The Basel-based firm said on Monday an independent
committee had unanimously recommended it close its PARADIGM-HF study
ahead of time after results showed patients receiving its LCZ696
drug lived longer without being hospitalized for heart failure than
those who were given enalapril, the standard care.
The Swiss drugmaker, long a major player in cardiovascular medicine,
is looking to LCZ696 as one of two new treatments for heart failure
that could revive its fortunes as top-selling blood pressure pill
Diovan faces generic competition.
Novartis said it would present the full data at an upcoming
conference and seek approval for the drug from global regulators.
"If full results are robust, LCZ696 could represent another
blockbuster drug in the category of cardiovascular medicine that the
company knows well," Bernstein analyst Tim Anderson said, adding he
was aware of no near-term competitors for the drug.
Citi analyst Andrew Baum said the drug could have the potential to
achieve peak annual sales of more than $5 billion and could become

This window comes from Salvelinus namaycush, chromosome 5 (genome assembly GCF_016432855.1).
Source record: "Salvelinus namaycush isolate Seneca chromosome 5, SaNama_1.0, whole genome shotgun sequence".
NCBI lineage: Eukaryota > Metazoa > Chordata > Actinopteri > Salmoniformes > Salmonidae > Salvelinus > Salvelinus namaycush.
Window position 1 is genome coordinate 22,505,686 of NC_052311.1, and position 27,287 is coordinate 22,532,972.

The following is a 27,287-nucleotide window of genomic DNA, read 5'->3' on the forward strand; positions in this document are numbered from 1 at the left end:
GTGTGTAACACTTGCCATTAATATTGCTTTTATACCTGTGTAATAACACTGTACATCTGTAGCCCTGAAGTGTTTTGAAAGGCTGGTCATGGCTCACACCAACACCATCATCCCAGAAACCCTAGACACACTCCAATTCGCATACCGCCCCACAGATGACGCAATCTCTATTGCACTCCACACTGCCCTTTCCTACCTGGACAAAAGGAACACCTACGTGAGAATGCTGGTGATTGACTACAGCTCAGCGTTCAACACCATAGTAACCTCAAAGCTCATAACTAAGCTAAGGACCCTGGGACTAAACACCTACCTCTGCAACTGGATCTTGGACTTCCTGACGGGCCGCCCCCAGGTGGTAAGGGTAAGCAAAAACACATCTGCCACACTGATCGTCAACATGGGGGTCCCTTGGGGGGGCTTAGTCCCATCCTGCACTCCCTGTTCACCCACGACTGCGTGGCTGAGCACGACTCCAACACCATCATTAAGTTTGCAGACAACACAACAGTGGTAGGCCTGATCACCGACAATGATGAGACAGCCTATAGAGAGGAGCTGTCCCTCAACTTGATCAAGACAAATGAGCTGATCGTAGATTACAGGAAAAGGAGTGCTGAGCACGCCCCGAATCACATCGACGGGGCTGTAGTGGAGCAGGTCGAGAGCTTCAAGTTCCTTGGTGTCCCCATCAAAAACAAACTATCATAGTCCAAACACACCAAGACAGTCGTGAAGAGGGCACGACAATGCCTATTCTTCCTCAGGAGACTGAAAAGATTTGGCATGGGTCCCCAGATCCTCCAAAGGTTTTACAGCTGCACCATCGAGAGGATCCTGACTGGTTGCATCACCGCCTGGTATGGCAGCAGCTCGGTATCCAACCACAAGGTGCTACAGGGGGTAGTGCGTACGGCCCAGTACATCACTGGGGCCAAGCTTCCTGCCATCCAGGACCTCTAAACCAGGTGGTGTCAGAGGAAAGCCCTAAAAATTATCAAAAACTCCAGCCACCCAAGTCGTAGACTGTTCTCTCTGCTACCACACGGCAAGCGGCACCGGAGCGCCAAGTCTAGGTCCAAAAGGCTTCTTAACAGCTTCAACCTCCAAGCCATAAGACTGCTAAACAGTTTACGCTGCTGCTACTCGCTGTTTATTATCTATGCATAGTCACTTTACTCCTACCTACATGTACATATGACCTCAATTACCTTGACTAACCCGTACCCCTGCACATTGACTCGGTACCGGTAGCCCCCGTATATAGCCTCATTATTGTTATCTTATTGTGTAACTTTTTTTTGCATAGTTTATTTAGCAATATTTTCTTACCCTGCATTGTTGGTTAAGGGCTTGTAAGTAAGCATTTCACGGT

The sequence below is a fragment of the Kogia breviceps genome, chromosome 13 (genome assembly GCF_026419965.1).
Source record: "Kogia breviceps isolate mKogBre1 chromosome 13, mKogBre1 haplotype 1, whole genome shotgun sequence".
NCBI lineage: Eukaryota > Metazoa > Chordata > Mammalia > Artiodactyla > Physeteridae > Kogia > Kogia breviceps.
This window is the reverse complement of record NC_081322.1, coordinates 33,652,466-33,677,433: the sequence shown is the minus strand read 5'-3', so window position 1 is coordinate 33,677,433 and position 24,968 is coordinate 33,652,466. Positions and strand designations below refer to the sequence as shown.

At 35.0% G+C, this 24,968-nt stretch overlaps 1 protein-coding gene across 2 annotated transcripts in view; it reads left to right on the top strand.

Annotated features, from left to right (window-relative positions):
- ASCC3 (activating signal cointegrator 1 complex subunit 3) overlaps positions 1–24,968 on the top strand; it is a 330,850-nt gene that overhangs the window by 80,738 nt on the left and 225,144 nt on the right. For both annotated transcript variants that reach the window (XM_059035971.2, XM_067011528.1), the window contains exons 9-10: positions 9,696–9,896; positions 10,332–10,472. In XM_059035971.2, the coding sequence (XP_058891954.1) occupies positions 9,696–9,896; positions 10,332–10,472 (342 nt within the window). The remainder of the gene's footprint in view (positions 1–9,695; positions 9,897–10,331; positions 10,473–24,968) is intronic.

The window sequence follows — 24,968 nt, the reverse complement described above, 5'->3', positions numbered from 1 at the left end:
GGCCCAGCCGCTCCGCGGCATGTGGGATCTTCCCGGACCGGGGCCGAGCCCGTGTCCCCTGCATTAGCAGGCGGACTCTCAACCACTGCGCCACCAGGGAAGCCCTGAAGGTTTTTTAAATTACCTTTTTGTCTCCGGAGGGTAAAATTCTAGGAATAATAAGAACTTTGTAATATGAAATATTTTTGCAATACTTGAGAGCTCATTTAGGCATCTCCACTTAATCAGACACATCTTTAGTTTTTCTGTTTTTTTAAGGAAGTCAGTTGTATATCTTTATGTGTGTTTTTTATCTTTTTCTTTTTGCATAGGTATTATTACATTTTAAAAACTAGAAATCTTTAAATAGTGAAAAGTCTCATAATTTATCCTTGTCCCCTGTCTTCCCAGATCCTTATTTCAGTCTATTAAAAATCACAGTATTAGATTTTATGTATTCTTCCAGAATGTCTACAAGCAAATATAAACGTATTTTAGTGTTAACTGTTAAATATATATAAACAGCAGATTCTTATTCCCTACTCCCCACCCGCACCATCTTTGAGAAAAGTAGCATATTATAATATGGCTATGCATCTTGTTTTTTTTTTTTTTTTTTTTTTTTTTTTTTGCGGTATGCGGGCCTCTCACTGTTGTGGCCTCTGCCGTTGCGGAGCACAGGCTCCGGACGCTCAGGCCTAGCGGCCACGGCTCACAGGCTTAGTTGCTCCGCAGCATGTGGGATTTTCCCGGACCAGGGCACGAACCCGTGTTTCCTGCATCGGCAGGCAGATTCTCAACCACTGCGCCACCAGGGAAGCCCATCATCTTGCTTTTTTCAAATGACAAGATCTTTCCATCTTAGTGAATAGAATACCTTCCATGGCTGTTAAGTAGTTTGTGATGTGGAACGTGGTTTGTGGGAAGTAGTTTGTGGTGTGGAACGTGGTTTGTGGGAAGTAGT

the first new medicine to be approved for chronic heart failure in
over a decade.
At 0840 GMT, shares in Novartis were up 1.9 percent at 74.35 Swiss
francs, outperforming a 0.5 percent firmer European healthcare
The positive news for LCZ696 contrasts with recent setbacks for
Novartis' other acute heart failure drug, Serelaxin.
Last week, a panel of advisers to the U.S. Food and Drug
Administration recommended Serelaxin not be approved because of
insufficient evidence it improves symptoms, echoing a recommendation
by European regulators which also ruled against the drug.
[to top of second column]
Heart failure is a condition where the heart struggles to pump
blood around the body. Unlike a heart attack, in which a heart
artery becomes blocked, it develops progressively.
More than 20 million people suffer from heart failure in Europe and
the United States alone, Novartis said.
LCZ696, a twice a day pill, is a combination of Diovan, or valsartan,
and another class of drug called a neprilysin inhibitor.
The study was evaluating LCZ696 in patients with so-called reduced
ejection fraction chronic heart failure.
($1 = 0.8870 Swiss francs)
(Editing by Mark Potter)
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